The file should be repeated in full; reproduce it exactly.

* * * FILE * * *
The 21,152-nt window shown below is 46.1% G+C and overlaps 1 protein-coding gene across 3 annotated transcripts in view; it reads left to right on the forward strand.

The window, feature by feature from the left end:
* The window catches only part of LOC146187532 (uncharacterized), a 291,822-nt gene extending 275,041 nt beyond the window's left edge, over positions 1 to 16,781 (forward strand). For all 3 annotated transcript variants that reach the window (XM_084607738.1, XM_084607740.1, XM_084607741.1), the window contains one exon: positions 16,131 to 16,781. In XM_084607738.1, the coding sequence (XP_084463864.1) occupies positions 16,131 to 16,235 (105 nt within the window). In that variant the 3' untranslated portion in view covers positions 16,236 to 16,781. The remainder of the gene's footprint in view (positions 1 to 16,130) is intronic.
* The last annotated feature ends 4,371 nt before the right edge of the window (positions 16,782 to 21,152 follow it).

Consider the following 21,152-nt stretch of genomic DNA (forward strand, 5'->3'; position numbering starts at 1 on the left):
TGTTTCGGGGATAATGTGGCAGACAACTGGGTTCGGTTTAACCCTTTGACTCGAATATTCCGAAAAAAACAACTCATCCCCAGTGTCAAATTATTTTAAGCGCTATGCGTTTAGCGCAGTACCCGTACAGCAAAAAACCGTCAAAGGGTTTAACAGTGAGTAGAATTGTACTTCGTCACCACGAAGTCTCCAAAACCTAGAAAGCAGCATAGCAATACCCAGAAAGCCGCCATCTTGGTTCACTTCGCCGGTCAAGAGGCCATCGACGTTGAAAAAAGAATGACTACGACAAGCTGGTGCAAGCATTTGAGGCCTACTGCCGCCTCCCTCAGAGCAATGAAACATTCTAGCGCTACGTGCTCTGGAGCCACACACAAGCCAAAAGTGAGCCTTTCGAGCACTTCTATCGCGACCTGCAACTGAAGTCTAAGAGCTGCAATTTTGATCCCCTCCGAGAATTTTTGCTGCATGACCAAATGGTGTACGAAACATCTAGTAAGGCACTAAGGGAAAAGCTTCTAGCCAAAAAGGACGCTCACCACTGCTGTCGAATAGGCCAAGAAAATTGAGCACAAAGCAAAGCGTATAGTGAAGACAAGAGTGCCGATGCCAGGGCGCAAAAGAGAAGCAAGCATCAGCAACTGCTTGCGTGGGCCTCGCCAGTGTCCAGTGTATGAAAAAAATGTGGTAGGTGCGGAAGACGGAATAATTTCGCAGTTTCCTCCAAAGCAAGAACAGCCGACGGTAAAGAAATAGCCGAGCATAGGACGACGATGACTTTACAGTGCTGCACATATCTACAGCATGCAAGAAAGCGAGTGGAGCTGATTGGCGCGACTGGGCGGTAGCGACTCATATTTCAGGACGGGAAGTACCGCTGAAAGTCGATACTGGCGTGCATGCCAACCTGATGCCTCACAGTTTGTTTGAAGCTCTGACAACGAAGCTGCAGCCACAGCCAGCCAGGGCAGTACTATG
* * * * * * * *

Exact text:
The 21,152-nt window shown below is 46.1% G+C and overlaps 1 protein-coding gene across 3 annotated transcripts in view; it reads left to right on the forward strand.

The window, feature by feature from the left end:
* The window catches only part of LOC146187532 (uncharacterized), a 291,822-nt gene extending 275,041 nt beyond the window's left edge, over positions 1 to 16,781 (forward strand). For all 3 annotated transcript variants that reach the window (XM_084607738.1, XM_084607740.1, XM_084607741.1), the window contains one exon: positions 16,131 to 16,781. In XM_084607738.1, the coding sequence (XP_084463864.1) occupies positions 16,131 to 16,235 (105 nt within the window). In that variant the 3' untranslated portion in view covers positions 16,236 to 16,781. The remainder of the gene's footprint in view (positions 1 to 16,130) is intronic.
* The last annotated feature ends 4,371 nt before the right edge of the window (positions 16,782 to 21,152 follow it).

Consider the following 21,152-nt stretch of genomic DNA (forward strand, 5'->3'; position numbering starts at 1 on the left):
TGTTTCGGGGATAATGTGGCAGACAACTGGGTTCGGTTTAACCCTTTGACTCGAATATTCCGAAAAAAACAACTCATCCCCAGTGTCAAATTATTTTAAGCGCTATGCGTTTAGCGCAGTACCCGTACAGCAAAAAACCGTCAAAGGGTTTAACAGTGAGTAGAATTGTACTTCGTCACCACGAAGTCTCCAAAACCTAGAAAGCAGCATAGCAATACCCAGAAAGCCGCCATCTTGGTTCACTTCGCCGGTCAAGAGGCCATCGACGTTGAAAAAAGAATGACTACGACAAGCTGGTGCAAGCATTTGAGGCCTACTGCCGCCTCCCTCAGAGCAATGAAACATTCTAGCGCTACGTGCTCTGGAGCCACACACAAGCCAAAAGTGAGCCTTTCGAGCACTTCTATCGCGACCTGCAACTGAAGTCTAAGAGCTGCAATTTTGATCCCCTCCGAGAATTTTTGCTGCATGACCAAATGGTGTACGAAACATCTAGTAAGGCACTAAGGGAAAAGCTTCTAGCCAAAAAGGACGCTCACCACTGCTGTCGAATAGGCCAAGAAAATTGAGCACAAAGCAAAGCGTATAGTGAAGACAAGAGTGCCGATGCCAGGGCGCAAAAGAGAAGCAAGCATCAGCAACTGCTTGCGTGGGCCTCGCCAGTGTCCAGTGTATGAAAAAAATGTGGTAGGTGCGGAAGACGGAATAATTTCGCAGTTTCCTCCAAAGCAAGAACAGCCGACGGTAAAGAAATAGCCGAGCATAGGACGACGATGACTTTACAGTGCTGCACATATCTACAGCATGCAAGAAAGCGAGTGGAGCTGATTGGCGCGACTGGGCGGTAGCGACTCATATTTCAGGACGGGAAGTACCGCTGAAAGTCGATACTGGCGTGCATGCCAACCTGATGCCTCACAGTTTGTTTGAAGCTCTGACAACGAAGCTGCAGCCACAGCCAGCCAGGGCAGTACTATG